For the month of January, I decided to start by supporting a social enterprise start-up, Project: Living Well (PLW), based out of Chicago, Illinois. PLW strives to design and sell products that fund international relief efforts. In addition to selling products, they are challenging their buyers to commit to make a positive impact in their own community. They are asking their consumer to determine one thing they will do to help someone in need locally and then share their story. I really appreciated this start-ups push to not only support those in need but to change the mindset of their own customers.
"There are so many needs that exist overseas, and we can only do so much about them. Yet here we are, with an abundance of needs here in our own backyards" said founder and Chief Inspiration Officer Matt Johnson. "So we set out to create a company that impacts needs abroad, while inspiring change locally"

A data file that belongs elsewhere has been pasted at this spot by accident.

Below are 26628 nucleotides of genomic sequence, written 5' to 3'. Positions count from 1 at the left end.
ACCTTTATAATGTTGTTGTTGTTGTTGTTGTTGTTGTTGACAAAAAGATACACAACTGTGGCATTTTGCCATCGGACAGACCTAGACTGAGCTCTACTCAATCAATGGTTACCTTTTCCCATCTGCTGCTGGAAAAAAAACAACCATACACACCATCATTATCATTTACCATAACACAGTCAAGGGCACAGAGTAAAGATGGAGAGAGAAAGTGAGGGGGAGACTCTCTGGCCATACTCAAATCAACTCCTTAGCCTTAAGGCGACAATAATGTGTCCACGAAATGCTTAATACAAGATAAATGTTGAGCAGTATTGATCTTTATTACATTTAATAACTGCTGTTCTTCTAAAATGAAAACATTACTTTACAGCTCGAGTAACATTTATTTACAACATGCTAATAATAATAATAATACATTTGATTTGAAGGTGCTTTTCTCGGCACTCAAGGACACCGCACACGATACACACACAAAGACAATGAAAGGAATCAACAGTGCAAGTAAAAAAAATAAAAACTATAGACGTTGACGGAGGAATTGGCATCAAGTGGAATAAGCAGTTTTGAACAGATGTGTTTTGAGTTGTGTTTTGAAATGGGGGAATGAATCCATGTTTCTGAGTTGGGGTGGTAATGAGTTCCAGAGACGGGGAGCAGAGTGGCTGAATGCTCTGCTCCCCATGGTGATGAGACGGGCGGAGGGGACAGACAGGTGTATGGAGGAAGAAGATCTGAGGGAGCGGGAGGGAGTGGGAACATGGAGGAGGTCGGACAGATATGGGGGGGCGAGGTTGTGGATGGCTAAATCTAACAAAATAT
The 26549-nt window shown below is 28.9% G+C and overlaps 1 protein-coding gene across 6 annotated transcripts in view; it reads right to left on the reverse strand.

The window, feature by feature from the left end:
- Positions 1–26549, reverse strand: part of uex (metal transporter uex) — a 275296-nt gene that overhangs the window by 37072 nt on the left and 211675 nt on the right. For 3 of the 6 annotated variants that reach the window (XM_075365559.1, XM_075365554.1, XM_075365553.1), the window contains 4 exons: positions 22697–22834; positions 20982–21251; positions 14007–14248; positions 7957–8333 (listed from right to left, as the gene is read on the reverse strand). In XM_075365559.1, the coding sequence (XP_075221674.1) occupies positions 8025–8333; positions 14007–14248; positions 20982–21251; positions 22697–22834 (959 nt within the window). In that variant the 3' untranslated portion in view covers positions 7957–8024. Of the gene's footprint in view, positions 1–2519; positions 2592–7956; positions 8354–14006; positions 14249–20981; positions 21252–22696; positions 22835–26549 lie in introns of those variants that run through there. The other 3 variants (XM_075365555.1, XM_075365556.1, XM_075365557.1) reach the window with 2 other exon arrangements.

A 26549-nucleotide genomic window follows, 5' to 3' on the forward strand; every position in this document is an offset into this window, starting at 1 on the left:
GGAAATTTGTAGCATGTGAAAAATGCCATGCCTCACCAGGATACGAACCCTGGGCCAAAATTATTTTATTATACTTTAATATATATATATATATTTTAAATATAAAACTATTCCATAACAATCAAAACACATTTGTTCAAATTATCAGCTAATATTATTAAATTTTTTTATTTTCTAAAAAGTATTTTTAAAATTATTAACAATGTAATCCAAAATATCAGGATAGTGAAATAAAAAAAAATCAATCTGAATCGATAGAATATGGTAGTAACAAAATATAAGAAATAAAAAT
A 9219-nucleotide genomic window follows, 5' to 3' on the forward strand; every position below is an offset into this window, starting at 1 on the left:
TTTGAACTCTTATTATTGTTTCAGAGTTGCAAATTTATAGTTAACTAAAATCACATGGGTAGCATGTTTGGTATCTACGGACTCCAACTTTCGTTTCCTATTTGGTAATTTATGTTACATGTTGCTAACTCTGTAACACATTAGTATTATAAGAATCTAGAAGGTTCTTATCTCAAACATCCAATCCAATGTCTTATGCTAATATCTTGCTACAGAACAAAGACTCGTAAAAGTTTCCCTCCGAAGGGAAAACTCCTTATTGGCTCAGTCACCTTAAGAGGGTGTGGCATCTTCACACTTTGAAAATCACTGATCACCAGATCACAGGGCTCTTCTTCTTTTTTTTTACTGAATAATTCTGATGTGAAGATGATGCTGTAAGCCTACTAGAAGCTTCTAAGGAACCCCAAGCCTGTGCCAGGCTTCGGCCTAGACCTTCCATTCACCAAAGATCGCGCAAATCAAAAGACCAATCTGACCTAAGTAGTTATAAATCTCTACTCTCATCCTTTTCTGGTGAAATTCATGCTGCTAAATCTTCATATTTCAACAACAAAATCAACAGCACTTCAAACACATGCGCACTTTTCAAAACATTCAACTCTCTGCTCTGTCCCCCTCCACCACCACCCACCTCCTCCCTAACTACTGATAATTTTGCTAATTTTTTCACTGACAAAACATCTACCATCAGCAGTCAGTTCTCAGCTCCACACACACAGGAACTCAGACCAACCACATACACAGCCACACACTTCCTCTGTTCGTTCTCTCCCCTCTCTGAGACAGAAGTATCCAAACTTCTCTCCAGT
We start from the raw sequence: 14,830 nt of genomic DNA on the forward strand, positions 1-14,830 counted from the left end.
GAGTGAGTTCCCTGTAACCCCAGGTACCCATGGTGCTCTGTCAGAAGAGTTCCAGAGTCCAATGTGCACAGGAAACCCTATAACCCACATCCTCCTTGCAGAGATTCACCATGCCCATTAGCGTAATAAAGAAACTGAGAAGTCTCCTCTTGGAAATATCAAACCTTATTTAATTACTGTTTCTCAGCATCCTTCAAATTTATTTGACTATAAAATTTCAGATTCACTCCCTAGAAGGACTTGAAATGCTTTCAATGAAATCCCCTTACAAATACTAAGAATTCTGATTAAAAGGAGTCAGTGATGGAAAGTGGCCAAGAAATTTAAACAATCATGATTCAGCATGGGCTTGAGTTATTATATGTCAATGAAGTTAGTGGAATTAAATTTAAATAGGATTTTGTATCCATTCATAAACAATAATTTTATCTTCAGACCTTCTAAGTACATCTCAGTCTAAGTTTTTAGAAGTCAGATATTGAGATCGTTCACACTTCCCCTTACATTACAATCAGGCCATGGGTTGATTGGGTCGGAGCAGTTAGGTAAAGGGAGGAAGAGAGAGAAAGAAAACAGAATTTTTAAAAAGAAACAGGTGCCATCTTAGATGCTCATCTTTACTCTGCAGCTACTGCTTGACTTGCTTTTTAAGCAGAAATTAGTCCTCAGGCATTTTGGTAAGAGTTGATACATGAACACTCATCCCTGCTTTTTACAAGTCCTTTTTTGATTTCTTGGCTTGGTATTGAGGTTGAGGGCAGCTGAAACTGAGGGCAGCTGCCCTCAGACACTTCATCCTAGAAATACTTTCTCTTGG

PLW's first initiative is the Calabash - a wearable water container. They discovered this type of container while traveling though Latin America, which inspired them to design an urban friendly version. They recently launched their IndieGoGo campaign looking to raise $20,000 to begin production of the Calabash. They will be using these funds for mold making, production, packaging and launch. With each Calabash sold, PLW commits to giving at least 20% of profits back to fund global relief efforts. Check out their campaign and send a few buck their way if you are interested!
I decided to support this organization not just to help with the production of their product but for their impact to support globally and impact locally at the same time. It is a huge challenge but a very laudable goal. I wish them all the luck and hope my $20 helps out!
Article written by Kristina Drury - a
designer at TYTHEdesign